Tickets to ride: The most popular international ski passes
The local ski season is upon us, but before you buy your lift tickets you might want to think bigger. Two of the most popular international ski passes have been ramped up. Bronwen Gora explains the fine print.
By Bronwen Gora | Published #70, Winter 2017
If you’re the kind of person who plans their year around the freshest powder, an international ski pass should be on your radar. They give access to the world’s most prestigious international resorts with one easy swipe, are great value for money and offer a whole host of added extras. The Epic Australia Pass and Mountain Collective are two of the most sought-after passes available, and could well become even more popular after recently bolstering their offering.
Epic Australia Pass 2017/2018 – A$799
Skiing aside, this pass is regarded as one of the best value-for-money products in travel. It gives close to full-season access to almost a dozen international resorts for less than half the price of an average season pass sold by any major destination.
Most enticing is the full-season access to Perisher this winter season. Holders can then use their Epic Australia Pass for North America’s 2017/18 season to access world-class resorts Park City in Utah; Breckenridge, Keystone and Arapahoe Basin in Colorado; and Heavenly, Northstar and Kirkwood in California/Nevada. Keep an eye on the blackout dates however, which tend to cover most major holidays.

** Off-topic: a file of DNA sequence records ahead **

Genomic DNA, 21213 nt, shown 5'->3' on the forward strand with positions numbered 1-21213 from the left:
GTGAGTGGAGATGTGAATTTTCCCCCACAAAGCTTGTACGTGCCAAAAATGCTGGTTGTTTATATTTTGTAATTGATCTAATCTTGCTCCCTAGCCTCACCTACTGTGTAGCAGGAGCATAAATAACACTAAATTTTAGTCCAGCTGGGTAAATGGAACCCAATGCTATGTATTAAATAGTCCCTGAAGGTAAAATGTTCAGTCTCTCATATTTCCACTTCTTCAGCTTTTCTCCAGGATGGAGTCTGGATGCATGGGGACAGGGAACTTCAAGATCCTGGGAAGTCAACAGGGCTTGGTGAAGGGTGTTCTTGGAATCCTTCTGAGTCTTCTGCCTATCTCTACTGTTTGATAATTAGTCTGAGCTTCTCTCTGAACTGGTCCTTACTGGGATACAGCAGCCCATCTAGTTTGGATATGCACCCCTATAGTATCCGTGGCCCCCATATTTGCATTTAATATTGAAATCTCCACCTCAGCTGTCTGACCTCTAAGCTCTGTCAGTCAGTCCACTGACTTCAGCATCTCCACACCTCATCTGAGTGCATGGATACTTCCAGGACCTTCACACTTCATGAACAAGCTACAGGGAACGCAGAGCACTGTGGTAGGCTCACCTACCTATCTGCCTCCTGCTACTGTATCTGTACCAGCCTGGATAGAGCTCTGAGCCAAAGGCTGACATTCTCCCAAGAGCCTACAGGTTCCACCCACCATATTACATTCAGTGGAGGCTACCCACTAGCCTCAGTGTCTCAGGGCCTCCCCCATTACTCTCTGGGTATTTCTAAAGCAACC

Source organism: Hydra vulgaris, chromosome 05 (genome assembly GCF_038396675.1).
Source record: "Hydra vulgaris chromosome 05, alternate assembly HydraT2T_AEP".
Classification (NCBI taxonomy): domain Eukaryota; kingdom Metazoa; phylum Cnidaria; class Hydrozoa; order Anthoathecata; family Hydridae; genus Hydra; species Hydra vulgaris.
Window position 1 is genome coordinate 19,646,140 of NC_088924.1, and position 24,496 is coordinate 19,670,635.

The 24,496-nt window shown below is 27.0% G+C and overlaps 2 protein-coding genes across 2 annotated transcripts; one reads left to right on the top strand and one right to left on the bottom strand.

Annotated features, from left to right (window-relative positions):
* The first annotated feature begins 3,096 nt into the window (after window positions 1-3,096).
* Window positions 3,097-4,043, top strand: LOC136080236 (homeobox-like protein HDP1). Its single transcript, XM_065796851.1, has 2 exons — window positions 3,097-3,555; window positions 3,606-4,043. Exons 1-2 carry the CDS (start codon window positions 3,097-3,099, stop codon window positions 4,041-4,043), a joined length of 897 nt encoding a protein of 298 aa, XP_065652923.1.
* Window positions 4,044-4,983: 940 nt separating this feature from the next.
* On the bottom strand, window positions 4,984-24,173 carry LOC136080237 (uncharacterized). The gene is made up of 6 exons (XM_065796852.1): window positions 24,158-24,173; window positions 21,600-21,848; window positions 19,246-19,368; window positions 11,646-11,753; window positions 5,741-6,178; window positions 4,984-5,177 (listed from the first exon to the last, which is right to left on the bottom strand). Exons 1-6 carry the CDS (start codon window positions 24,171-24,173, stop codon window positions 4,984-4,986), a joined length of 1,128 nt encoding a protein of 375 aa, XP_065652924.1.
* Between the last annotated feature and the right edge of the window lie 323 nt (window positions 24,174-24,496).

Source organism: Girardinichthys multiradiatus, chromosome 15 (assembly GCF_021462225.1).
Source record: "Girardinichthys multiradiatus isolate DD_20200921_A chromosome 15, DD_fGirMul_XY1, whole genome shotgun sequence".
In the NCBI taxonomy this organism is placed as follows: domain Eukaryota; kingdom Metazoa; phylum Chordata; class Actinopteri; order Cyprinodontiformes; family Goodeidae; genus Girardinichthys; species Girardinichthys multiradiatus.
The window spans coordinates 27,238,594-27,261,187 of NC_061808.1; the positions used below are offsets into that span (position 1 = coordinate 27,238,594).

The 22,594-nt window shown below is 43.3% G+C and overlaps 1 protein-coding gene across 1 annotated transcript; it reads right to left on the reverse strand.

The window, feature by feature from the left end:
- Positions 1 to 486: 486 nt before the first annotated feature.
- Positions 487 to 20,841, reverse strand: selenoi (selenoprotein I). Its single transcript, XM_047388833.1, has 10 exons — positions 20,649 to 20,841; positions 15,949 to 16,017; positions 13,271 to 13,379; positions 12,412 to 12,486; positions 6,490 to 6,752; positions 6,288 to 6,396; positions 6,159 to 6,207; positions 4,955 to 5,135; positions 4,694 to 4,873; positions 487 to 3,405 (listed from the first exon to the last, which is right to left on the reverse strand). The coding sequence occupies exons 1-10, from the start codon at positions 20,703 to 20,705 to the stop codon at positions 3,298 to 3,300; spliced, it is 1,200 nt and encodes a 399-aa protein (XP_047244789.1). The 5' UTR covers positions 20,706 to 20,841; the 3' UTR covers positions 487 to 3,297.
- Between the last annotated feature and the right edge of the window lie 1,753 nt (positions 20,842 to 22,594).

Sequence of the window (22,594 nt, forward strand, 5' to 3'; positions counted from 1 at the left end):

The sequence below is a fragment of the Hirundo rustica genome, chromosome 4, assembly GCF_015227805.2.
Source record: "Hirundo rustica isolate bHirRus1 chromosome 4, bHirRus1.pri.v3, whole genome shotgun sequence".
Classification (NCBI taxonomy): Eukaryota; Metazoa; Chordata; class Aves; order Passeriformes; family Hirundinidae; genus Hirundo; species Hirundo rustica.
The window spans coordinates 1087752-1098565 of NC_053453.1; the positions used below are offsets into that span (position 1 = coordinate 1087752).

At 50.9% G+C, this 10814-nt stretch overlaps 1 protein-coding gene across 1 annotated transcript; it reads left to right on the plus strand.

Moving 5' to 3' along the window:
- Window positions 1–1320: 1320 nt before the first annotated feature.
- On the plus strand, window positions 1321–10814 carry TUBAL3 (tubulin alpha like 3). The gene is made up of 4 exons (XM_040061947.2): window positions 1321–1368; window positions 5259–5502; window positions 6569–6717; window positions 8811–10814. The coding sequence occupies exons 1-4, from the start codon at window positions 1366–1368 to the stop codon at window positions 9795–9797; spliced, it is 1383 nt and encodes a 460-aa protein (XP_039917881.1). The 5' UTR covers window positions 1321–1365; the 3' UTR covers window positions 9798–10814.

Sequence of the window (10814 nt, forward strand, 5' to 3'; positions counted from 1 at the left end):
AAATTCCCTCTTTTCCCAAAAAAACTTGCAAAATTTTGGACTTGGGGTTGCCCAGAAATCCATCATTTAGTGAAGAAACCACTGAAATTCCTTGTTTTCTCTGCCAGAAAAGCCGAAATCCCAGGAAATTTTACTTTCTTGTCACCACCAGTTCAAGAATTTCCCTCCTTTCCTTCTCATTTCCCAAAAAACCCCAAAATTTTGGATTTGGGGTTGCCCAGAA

As if that’s not enough, the pass also grants 10 days combined skiing at Whistler Blackcomb in Canada, and in Colorado, Vail and its neighbour Beaver Creek – all among the most prestigious on the continent. The pass carries discount deals for equipment hire and hotels, too.
To avoid the Epic Australia Pass holiday blackout periods (the lengthiest being 19-31 December), and for unrestricted access to Whistler, Vail and Beaver Creek (not just the 10 days combined), a A$402 upgrade to the Epic Australia Pass Plus is available, bringing the total to A$1,201.
But even without the add-on, the Epic Australia Pass represents exceptional value. It pays for itself in well under a week and carries other benefits including 15 per cent off lessons and equipment hire, accommodation deals, and night skiing, boarding, and First Tracks mornings (wonderful for fresh snow days).
As the first to enter the market, Epic Australia had first bite at the world’s most prestigious pistes. Vail and Beaver Creek are favoured destinations of billionaires, movie stars, presidents and royalty. Former US President Gerald Ford sold his long-time second home in Beaver Creek only recently. The Hyatt Hotel chain’s owners like to ski in Beaver Creek when staying at their property at the base of its slopes, and the ski-in ski-out Ritz Carlton in adjoining Bachelor Gulch also keeps the glamour factor high.